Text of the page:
Outside of Britain the name Georgium Sidus wasn’t too popular. It didn’t take long for other suggestions to begin to pop up. Oddly enough, many of the alternative names included Neptune, the next planet to be discovered, and also George in the name, sometimes in combination. A few examples were Neptune Great Britain and Neptune George III. Neptune was suggested as a way to commemorate victories of the British Royal Naval during the American Revolutionary War. Clearly that wouldn’t have been very popular in the new United States of America. Other suggestions were Herschel in honour of its discoverer.
But those suggestions weren’t to be for the new planet George. Uranus as its name was soon to gain momentum. Johann Elert Bode, a German astronomer who determined the orbit of Uranus suggested its name. The reason he suggested Uranus was because as Saturn was the father of Jupiter in Roman mythology, he felt it appropriate to continue the tradition. Uranus was the father of Saturn, and continuing that tradition seemed fitting. In 1789 a new element was discovered that was named uranium to support Bode’s suggestion.
Soon enough Uranus was the widely used name for Georgium Sidus. But it wasn’t until 1850 when the last bastion of support for George as the name for Uranus, HM Nautical Almanac Office, finally capitulated to popular use and named the planet Uranus.
Oh, and by the way. If you were wondering what Uranus means, it was the Latinized form of the Greek god Ouranos who was the god of the sky.
25 Apollo 12 Left The Moon Ringing Like A Bell For Over An Hour
Who would have thought that it would have been possible? Apollo 12 left the moon ringing like a bell for over an hour after NASA crashed a 2.5 ton chunk of metal into the surface of our celestial partner. This wasn’t just a one off event either, it was replicated.
Following the successful landing of Apollo 11, and the peculiar ringing sound of the moon after Apollo 12, NASA had questions they wanted answered. In the first successful moon landing, Buzz Aldrin laced a seismometer in the Sea of Tranquillity to record moon quakes. This seismometer, and later ones that were deployed around the moons surface beamed back information to Earth. What NASA scientists discovered was that the moon also experiences quakes similar to those on Earth, but they last a lot longer. It experiences four types of quakes. Deep ones that are over 700 km below the surface, vibrations caused by meteorites, thermal quakes which are caused by the extremely cold surface being heated and expanding, and shallow quakes at a depth of about 20 to 30 km.
Did Apollo 12 really leave the moon ringing like a bell?
This is rather dubious to say with any certainty. One reason being that the moon has no atmosphere and there is no sound in space. With the inability to hear sound waves in the vacuum of space makes it pretty much impossible to hear a bell ringing, let alone the moon. Also, the actual belief that Apollo 12 made the moon ring, and Apollo 13 accomplishing a similar feat can be put down to a misquote from Clive R. Neal which you can read below.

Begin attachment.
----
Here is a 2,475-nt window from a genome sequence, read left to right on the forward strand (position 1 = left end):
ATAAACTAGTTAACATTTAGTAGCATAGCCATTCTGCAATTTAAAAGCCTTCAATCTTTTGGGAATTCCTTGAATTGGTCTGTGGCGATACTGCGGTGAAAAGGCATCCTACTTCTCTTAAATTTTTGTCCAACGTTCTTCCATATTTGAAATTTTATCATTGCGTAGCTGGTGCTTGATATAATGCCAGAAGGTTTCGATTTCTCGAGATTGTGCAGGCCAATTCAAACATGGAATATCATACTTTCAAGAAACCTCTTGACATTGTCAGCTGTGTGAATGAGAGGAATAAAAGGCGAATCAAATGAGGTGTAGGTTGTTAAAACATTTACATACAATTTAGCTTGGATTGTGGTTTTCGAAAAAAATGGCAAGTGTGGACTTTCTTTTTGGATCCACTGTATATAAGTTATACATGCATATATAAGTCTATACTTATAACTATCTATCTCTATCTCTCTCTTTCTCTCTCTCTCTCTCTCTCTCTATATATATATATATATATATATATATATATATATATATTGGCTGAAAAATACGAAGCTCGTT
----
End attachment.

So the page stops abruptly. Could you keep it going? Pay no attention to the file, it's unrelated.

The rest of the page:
What actually happened was a series of reverberations, moon quakes if you would, that lasted for a considerable amount of time. The impact of the heavy chunks of metal did cause significant reverberations, but what really leaves the moon ringing are the shallow quakes. These can be violent and last a very long time.
The moon was ringing like a bell
~Clive R. Neal, associate professor of civil engineering and geological sciences at the University of Notre Dame who examined the data of the seismic activity, talking about moon quakes.
While Apollo 12 didn’t actually leave the moon ringing like a bell, it did cause shock waves that raised many questions about the structure of the moon.
26 Can You See The Andromeda Galaxy Without A Telescope?
Can you see the Andromeda galaxy without a telescope? Is it even possible? After all, even though they are massive celestial objects, galaxies, like Andromeda, are so far away. Surely a telescope would be needed, or at the very least, a pair of very powerful binoculars. But get this. You can see the Andromeda galaxy without a telescope, and once you see it you will always see it.
Looking at the night sky there are a lot of things that you can see. There are the millions upon millions of stars, which are actually suns with possibly their own orbiting planets. But there are also galaxies, super novas and nebula, all of which are difficult to see. The furthest object you can see with the naked eye is 2.4 million light years away and it is the Andromeda galaxy. It can be seen on a clear dark night as a large gray cloud or smudge in the sky. The easiest way to locate the Andromeda galaxy is to use an app like Google sky maps on your smart phone or tablet device. It may be listed as M31 or NGC 224, depending on the list the software uses. Obviously, a telescope or even binoculars will provide a much more detailed experience for you, but they are really not necessary.
Once you have found Andromeda without a telescope it is one of those things that once you see it, you can’t un-see it.
As a bonus fact, the Andromeda galaxy isn’t the only deep space object that you can see without the need of a telescope. One of the most awe inspiring objects that you can see, and a favorite with amateur astronomers who are just starting out is the Great Orion Nebula. It can be seen near the belt of Orion, in the Orion constellation. But once again, it’s much better through a telescope, as when I first saw it myself I literally gasped at what I was witnessing.